Observations on Empathy

A recent experience has me rethinking and challenging some commonly held beliefs regarding autism and empathy.

MJ received a phone message this week from a friend who was clearly distraught over the loss of something important to him. When MJ called him back, he quickly stepped into a role in which he was offering support and advice. At one point I heard MJ say “I know you’re upset and I don’t want to hang up until I know you’re feeling better.” Clearly MJ was expressing empathy.

I relayed the experience to my wife later and she responded that she’s seen MJ often express empathy, but almost only when the other person was in a worse situation than MJ. Once again, my wife had made a very perceptive observation on something I had overlooked.

This observation struck a chord with me and I realized that I, also tend to express more empathy when someone was in a more serious situation than I am. I do it at home and I do it at work. I took it a step further and realized that this is a fairly typical behavior. The examples are countless. We complain about our busy days, but if a neighbor or family member is ill, we find a way to help. I’ve seen colleagues overburdened at work, but if a another asks for assistance, most are likely to stop their own work to help out. We donate to charities because there are people who need money more than we do. In the days following the 9/11 attacks (in an area of the country not directly impacted), I noticed that almost everyone behind the wheel of a car began driving incredibly politely. The change in behavior was obvious and observed by many. The selfish acts of cutting people off and running red lights and stop signs disappeared. Instead people waved each other into the flow of traffic and patiently waited their turns at intersections. People knew that every other driver was carrying a similar and weighty burden and deserved to be treated as such. Prior to, and after that period, it would be easy to conclude that most drivers completely lacked empathy for each other.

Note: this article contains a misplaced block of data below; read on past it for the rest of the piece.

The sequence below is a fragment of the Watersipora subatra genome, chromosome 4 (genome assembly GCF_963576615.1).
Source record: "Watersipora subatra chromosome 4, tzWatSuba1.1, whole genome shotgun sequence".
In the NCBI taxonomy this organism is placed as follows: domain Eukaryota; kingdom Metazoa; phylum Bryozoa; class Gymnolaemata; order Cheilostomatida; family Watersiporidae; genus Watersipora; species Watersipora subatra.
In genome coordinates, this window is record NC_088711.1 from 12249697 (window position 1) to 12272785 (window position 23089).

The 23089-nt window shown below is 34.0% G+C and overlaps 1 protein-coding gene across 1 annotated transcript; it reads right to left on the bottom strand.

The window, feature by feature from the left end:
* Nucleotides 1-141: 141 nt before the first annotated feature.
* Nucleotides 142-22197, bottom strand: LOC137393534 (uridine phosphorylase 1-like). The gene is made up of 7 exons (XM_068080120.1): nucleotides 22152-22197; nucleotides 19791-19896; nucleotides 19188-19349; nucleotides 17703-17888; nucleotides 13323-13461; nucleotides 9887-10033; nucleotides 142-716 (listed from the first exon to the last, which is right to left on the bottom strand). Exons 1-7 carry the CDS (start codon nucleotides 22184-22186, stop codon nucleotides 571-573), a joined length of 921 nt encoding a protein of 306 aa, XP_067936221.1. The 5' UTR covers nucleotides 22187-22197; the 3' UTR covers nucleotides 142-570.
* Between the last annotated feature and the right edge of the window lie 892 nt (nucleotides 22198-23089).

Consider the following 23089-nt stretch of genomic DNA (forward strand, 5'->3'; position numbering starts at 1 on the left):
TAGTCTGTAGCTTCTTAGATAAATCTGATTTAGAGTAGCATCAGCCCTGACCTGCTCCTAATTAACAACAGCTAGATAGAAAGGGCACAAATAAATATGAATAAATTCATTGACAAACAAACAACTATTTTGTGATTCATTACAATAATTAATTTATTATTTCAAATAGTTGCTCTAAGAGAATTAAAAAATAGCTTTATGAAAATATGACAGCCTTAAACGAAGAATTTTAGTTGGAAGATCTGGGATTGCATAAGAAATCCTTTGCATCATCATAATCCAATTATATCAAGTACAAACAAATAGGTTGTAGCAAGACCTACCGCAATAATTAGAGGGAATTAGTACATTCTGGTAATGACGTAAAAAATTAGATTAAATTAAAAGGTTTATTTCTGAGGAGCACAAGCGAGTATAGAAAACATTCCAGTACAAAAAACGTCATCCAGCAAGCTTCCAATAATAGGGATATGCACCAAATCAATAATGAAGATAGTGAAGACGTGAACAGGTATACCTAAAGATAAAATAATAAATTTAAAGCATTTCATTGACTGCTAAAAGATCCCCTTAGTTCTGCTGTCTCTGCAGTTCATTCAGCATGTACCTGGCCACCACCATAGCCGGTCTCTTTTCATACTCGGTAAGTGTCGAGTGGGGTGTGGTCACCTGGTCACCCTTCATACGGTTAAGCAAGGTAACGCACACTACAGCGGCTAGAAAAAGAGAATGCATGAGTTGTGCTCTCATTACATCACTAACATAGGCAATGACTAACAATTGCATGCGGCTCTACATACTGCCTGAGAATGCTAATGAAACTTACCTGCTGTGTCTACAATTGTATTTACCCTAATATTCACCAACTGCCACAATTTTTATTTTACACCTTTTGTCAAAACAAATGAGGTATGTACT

So perhaps the autistic demonstration of empathy is not all that different from the neurotypical expression. Perhaps the perceived lack of empathy does not reflect the capacity for empathy but rather reflects the ability to understand another’s situation. If one cannot understand another’s situation, empathy is unlikely to be displayed. If the situation is understood, perhaps empathy is present more than we expect.

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7 Responses to Observations on Empathy

  1. Angela says:

    Good point of view… when I see my child bitting and hurting other children and laughing her head off I wonder if she will ever know what empathy is… but I got to a stage with her now where she’s starting to understand other people feelings…

  2. DiAnne says:

    I found your site very interesting and thought you might be interested in the art of this little autistic boy from the Philipines. He was inspired by the events of 9/11.


  3. VAB says: